Skeletal Muscle 09/2012; 2(1):19. DOI:10.1186/2044-5040-2-19
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    ABSTRACT: Amyotrophic lateral sclerosis (ALS) is a progressive, lethal neurodegenerative disorder characterised by selective loss of motor neurons with accompanying muscle paralysis and respiratory failure. Despite progressive paralysis in trunk and extremity muscles, disturbed eye motility is not a hallmark of ALS. Extraocular muscles (EOMs) of terminal ALS patients show far less morphological signs of disease than their limb muscles. One of the earliest signs of the disease in the transgenic G93A SOD1 mouse model of ALS is loss of motor neuron contact at the neuromuscular junctions (NMJ) in limb muscles. We used immunohistochemistry to identify NMJs and evaluate innervation in EOMs and limb muscles of G93A mice. In G93A limb muscles, loss of axonal contact was seen in 6-82 percent of the NMJs. On the contrary, the degree of endplate occupancy in the EOMs did not differ between transgenic mice and wild-type controls. We propose that EOM-specific properties make these muscles more resistant to the underlying pathophysiological process of ALS and that the EOMs are a useful model to advance our understanding of ALS.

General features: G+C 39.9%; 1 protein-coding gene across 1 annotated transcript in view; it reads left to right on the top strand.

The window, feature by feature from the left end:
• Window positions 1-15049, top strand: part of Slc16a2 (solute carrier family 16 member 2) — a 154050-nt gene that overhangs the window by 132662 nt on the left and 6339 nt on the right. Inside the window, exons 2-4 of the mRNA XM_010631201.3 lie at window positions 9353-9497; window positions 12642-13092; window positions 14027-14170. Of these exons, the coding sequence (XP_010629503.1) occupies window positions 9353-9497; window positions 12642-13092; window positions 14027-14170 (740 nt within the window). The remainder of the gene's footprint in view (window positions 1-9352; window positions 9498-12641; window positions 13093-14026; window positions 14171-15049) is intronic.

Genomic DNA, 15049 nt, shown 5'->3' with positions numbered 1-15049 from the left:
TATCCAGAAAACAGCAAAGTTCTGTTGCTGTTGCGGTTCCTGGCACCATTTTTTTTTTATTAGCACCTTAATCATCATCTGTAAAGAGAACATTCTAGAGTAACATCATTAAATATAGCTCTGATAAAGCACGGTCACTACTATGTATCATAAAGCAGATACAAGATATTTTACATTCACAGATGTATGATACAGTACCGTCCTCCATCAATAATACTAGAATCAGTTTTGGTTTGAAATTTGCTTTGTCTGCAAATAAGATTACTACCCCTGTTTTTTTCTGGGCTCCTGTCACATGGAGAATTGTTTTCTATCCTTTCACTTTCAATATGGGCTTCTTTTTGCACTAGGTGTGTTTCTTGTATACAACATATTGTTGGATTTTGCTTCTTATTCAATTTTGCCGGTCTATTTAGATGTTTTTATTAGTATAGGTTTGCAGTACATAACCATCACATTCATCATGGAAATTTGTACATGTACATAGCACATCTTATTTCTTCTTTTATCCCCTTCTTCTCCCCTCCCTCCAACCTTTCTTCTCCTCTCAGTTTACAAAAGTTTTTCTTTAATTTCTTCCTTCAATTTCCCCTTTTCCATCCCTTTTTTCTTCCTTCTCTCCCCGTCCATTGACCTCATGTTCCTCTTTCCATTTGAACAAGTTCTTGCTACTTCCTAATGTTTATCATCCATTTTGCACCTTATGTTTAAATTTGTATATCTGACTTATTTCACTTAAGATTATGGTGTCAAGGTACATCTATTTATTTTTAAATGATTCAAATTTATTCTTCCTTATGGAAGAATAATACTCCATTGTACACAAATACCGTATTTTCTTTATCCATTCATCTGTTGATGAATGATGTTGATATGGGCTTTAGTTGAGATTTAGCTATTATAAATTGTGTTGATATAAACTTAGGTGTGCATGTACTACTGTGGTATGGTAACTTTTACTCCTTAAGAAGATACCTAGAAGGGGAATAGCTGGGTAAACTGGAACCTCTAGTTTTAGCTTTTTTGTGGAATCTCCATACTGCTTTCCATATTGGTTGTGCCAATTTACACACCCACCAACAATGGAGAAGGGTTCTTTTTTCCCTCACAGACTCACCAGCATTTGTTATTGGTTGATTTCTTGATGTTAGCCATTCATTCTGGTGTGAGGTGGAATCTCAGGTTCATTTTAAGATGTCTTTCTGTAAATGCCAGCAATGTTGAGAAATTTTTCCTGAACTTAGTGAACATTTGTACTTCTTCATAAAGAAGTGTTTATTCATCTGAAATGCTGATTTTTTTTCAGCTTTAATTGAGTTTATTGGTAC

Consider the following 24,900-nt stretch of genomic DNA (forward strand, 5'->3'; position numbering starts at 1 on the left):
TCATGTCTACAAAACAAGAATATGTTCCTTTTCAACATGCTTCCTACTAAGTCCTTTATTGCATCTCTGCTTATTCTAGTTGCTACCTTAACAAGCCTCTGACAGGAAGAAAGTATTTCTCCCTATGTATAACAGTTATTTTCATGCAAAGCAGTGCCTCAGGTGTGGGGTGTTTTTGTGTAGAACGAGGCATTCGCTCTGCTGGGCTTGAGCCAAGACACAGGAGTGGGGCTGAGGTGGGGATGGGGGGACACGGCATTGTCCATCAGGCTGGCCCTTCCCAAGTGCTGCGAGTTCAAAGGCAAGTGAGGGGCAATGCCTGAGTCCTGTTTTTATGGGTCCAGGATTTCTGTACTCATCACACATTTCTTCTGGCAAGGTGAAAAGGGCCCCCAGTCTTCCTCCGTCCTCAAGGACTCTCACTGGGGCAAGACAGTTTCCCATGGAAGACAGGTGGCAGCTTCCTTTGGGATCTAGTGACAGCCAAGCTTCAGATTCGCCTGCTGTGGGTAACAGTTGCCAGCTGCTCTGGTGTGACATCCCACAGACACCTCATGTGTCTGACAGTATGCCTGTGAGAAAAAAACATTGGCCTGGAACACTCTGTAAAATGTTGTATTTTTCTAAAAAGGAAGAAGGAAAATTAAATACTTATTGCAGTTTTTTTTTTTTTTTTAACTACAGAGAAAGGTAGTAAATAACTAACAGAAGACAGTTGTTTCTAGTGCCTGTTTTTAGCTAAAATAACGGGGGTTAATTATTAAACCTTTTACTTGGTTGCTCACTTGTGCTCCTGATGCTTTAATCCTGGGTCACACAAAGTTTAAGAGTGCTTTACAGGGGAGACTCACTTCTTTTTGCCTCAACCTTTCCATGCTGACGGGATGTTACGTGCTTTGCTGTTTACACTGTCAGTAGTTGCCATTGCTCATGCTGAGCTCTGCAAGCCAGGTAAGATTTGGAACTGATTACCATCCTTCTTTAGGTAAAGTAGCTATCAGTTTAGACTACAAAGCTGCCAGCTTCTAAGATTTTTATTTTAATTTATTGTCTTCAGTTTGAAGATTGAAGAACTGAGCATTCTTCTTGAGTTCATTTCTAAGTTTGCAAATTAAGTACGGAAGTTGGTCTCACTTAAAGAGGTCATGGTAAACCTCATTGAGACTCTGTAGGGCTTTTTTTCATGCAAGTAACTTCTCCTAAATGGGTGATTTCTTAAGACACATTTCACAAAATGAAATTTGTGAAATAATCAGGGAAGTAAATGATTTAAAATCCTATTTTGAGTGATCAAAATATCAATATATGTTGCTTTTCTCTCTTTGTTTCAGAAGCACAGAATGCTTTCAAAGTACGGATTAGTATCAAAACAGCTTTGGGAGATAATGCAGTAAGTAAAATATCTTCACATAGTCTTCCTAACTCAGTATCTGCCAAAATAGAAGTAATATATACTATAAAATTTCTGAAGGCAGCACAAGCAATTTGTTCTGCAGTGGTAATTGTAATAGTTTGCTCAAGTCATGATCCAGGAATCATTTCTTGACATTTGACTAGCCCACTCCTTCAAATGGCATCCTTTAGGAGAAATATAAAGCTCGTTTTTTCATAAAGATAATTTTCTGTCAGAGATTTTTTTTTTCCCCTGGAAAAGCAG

Frontiers in bioscience (Scholar edition) 06/2012; 4(4):1547-55. DOI:10.2741/S351